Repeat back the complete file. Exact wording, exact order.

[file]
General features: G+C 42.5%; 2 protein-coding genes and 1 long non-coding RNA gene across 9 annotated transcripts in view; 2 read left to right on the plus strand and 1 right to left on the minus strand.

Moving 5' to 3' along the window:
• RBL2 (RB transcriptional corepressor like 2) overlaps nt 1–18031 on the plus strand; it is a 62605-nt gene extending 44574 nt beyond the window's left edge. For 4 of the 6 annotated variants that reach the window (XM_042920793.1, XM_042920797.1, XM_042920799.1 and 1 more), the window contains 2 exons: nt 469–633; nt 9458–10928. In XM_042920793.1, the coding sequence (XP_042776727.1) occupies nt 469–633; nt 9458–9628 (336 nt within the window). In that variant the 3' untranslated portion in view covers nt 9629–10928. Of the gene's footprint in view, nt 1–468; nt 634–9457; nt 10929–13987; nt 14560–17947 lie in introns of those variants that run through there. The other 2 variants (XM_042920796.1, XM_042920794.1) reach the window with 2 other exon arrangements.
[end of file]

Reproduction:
General features: G+C 42.5%; 2 protein-coding genes and 1 long non-coding RNA gene across 9 annotated transcripts in view; 2 read left to right on the plus strand and 1 right to left on the minus strand.

Moving 5' to 3' along the window:
• RBL2 (RB transcriptional corepressor like 2) overlaps nt 1–18031 on the plus strand; it is a 62605-nt gene extending 44574 nt beyond the window's left edge. For 4 of the 6 annotated variants that reach the window (XM_042920793.1, XM_042920797.1, XM_042920799.1 and 1 more), the window contains 2 exons: nt 469–633; nt 9458–10928. In XM_042920793.1, the coding sequence (XP_042776727.1) occupies nt 469–633; nt 9458–9628 (336 nt within the window). In that variant the 3' untranslated portion in view covers nt 9629–10928. Of the gene's footprint in view, nt 1–468; nt 634–9457; nt 10929–13987; nt 14560–17947 lie in introns of those variants that run through there. The other 2 variants (XM_042920796.1, XM_042920794.1) reach the window with 2 other exon arrangements.